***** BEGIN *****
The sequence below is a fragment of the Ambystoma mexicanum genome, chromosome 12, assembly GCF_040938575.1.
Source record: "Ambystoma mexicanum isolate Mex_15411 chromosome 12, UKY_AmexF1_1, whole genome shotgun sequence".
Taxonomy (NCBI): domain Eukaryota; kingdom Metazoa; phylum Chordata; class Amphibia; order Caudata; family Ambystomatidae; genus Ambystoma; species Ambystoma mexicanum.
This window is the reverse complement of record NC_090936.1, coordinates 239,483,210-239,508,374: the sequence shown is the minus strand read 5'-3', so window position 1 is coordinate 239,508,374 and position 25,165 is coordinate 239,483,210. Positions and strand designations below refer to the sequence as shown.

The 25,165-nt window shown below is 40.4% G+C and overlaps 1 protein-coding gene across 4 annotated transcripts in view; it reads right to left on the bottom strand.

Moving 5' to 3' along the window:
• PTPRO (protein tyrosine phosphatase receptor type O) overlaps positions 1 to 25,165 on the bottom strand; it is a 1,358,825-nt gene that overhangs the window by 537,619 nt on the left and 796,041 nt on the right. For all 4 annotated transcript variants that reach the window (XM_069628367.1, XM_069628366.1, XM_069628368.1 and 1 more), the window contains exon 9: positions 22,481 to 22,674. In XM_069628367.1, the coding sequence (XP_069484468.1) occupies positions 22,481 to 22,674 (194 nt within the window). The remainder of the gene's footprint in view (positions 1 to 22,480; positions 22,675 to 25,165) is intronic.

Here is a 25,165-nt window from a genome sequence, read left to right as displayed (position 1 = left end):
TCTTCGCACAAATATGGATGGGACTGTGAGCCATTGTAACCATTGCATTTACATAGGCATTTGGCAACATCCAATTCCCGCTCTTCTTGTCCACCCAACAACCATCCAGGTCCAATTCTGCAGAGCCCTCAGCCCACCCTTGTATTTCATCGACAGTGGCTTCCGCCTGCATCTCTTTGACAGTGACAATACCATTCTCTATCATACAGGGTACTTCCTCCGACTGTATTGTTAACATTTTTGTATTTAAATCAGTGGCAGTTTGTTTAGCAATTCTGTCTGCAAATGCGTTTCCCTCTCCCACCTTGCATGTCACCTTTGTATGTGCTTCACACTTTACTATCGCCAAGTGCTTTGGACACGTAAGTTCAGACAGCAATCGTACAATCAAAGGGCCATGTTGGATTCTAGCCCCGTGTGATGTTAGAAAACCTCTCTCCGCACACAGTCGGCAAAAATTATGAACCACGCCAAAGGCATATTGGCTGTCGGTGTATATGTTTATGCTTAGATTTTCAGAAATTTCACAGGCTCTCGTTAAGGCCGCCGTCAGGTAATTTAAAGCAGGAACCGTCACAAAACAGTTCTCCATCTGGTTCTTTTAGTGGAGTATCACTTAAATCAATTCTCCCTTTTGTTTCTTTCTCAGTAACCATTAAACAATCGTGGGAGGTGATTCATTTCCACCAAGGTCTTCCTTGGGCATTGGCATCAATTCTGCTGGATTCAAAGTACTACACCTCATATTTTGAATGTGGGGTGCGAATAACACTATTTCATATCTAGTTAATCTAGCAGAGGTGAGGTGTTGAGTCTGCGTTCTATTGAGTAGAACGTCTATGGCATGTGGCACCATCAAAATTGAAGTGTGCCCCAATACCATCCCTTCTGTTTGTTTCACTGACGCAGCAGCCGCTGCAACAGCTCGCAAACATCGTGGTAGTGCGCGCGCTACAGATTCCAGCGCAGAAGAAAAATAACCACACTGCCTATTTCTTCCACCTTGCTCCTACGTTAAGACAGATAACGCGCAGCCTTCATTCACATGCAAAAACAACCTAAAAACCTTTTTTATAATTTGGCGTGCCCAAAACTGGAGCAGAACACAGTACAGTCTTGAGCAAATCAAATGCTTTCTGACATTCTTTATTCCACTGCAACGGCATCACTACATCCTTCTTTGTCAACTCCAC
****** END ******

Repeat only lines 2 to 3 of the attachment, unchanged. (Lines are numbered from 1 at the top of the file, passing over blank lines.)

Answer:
Source record: "Ambystoma mexicanum isolate Mex_15411 chromosome 12, UKY_AmexF1_1, whole genome shotgun sequence".
Taxonomy (NCBI): domain Eukaryota; kingdom Metazoa; phylum Chordata; class Amphibia; order Caudata; family Ambystomatidae; genus Ambystoma; species Ambystoma mexicanum.